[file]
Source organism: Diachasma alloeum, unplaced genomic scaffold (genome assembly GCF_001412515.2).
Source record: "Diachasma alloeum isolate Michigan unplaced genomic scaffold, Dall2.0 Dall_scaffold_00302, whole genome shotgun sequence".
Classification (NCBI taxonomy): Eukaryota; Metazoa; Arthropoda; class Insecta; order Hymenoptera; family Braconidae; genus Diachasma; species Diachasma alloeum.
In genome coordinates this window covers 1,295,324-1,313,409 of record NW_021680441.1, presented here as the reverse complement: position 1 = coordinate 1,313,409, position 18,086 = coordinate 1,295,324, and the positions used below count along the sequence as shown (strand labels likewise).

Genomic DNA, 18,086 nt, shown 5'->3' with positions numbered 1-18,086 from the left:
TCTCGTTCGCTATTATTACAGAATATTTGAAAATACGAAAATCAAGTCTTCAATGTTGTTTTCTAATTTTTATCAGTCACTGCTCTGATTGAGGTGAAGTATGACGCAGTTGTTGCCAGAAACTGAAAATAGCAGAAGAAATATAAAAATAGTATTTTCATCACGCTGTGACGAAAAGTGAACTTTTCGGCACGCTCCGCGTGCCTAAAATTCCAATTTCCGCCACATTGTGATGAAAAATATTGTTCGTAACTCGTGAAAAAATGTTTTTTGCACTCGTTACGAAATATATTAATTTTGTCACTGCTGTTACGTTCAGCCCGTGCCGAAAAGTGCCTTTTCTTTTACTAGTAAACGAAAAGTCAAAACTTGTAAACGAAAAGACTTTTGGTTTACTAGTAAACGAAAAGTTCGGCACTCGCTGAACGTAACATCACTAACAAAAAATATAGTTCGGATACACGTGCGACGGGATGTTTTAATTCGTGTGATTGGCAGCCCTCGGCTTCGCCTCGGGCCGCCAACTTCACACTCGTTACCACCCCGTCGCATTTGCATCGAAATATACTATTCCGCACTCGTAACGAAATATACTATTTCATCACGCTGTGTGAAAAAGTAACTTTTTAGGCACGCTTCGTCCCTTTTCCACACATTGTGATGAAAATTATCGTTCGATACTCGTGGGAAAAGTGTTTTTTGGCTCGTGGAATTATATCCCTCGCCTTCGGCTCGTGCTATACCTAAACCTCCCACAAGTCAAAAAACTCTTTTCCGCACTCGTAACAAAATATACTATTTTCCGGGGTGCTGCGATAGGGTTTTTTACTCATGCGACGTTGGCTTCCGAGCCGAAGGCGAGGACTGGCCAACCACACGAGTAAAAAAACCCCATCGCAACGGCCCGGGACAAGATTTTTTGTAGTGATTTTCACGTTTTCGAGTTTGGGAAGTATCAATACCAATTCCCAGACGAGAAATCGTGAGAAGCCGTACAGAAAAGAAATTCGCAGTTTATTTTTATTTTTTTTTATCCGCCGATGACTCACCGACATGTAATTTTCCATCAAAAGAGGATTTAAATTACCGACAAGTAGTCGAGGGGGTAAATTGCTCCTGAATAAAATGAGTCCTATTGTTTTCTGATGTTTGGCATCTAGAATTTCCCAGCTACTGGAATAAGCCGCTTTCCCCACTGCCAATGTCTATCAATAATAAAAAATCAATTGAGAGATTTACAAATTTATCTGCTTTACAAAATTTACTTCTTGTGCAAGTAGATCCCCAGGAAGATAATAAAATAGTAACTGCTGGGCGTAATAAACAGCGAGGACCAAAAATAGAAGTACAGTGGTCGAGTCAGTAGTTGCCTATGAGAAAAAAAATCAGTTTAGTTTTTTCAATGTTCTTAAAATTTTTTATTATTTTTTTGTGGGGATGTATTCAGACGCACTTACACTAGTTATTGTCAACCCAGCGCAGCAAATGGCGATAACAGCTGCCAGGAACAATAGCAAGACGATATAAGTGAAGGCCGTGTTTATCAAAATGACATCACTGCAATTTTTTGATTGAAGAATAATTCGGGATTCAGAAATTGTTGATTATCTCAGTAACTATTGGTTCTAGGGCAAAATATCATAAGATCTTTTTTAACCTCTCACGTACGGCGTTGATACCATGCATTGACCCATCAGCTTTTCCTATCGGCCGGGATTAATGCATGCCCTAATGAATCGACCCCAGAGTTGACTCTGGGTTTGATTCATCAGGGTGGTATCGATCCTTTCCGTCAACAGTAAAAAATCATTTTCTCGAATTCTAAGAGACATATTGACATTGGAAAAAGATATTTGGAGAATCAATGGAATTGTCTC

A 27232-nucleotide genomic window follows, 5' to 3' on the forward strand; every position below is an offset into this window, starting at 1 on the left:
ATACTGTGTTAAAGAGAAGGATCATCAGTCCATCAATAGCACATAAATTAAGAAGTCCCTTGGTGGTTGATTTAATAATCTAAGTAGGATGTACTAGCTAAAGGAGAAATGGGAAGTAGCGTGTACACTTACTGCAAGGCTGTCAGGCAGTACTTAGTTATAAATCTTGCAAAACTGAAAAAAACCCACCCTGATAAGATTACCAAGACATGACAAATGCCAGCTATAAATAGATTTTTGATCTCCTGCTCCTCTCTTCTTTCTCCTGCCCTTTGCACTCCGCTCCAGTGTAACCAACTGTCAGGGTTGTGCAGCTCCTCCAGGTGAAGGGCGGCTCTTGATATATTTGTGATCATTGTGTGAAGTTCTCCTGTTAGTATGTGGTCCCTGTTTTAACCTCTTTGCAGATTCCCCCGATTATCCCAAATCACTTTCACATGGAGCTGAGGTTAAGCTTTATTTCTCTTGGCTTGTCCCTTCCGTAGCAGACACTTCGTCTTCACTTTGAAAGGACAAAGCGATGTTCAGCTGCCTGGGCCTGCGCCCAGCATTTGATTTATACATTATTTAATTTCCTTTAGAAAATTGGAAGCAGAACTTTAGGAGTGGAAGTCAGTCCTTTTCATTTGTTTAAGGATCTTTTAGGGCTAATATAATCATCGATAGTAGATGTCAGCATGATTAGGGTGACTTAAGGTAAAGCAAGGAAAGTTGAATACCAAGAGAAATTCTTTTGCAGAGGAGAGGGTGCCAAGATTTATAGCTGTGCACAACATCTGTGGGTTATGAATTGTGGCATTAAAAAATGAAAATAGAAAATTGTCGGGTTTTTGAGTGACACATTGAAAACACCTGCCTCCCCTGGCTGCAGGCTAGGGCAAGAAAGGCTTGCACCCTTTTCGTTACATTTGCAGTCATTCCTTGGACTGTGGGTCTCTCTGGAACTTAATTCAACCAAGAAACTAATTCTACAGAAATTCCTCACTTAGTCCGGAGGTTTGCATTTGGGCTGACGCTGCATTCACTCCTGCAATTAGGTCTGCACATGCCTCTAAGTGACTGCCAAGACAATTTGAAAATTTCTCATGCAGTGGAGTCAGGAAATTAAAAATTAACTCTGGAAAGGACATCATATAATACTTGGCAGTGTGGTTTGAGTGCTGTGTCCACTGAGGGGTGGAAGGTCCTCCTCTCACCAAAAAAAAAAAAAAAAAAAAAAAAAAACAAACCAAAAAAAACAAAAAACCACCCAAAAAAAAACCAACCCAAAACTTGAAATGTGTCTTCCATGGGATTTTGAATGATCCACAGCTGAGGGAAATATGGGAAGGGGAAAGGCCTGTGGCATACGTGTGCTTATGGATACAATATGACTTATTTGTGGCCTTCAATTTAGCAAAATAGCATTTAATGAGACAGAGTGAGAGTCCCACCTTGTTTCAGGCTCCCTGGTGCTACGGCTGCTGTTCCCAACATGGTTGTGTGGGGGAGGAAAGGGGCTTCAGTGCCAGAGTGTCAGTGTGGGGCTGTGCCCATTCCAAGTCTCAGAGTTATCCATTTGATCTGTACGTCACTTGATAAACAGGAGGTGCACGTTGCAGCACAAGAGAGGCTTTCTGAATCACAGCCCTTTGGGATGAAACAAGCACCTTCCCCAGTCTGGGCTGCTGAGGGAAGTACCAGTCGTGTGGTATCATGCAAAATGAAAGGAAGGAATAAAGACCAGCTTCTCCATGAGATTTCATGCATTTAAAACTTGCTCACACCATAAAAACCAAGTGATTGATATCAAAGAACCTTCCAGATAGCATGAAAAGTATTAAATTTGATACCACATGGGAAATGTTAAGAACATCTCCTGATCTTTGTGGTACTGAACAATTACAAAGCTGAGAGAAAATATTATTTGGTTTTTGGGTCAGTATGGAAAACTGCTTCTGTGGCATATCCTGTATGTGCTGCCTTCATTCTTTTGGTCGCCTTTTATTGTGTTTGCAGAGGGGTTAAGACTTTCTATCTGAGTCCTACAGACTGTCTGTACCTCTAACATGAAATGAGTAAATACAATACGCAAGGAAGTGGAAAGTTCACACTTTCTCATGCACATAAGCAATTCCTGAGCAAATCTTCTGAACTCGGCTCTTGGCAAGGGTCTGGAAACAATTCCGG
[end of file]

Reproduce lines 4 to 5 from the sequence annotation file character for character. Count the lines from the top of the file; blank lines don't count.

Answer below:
In genome coordinates this window covers 1,295,324-1,313,409 of record NW_021680441.1, presented here as the reverse complement: position 1 = coordinate 1,313,409, position 18,086 = coordinate 1,295,324, and the positions used below count along the sequence as shown (strand labels likewise).

Genomic DNA, 18,086 nt, shown 5'->3' with positions numbered 1-18,086 from the left: